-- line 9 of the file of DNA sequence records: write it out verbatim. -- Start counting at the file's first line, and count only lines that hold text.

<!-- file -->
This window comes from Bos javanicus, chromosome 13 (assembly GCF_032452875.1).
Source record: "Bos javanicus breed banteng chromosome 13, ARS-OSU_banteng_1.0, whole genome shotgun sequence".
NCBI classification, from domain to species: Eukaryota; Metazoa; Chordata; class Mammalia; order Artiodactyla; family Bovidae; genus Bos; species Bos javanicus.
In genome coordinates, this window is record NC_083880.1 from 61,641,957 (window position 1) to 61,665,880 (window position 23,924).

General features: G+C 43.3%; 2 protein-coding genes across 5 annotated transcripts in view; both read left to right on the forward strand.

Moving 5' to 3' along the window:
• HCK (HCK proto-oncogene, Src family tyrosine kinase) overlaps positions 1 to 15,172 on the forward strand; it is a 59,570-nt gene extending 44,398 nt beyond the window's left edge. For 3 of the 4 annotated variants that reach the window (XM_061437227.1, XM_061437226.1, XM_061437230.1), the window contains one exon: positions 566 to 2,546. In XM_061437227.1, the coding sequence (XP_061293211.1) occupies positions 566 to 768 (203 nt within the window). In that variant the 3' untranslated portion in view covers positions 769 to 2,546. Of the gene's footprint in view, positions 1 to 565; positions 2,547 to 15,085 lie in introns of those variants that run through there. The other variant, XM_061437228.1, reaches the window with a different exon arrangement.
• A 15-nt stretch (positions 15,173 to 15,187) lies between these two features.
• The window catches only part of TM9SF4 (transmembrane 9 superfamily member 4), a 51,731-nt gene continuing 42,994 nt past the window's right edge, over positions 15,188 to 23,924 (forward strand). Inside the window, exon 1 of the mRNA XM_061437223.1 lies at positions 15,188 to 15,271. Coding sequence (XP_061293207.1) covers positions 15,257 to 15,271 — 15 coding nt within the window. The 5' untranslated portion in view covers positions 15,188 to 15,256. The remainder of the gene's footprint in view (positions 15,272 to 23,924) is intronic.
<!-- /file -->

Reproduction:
• The window catches only part of TM9SF4 (transmembrane 9 superfamily member 4), a 51,731-nt gene continuing 42,994 nt past the window's right edge, over positions 15,188 to 23,924 (forward strand). Inside the window, exon 1 of the mRNA XM_061437223.1 lies at positions 15,188 to 15,271. Coding sequence (XP_061293207.1) covers positions 15,257 to 15,271 — 15 coding nt within the window. The 5' untranslated portion in view covers positions 15,188 to 15,256. The remainder of the gene's footprint in view (positions 15,272 to 23,924) is intronic.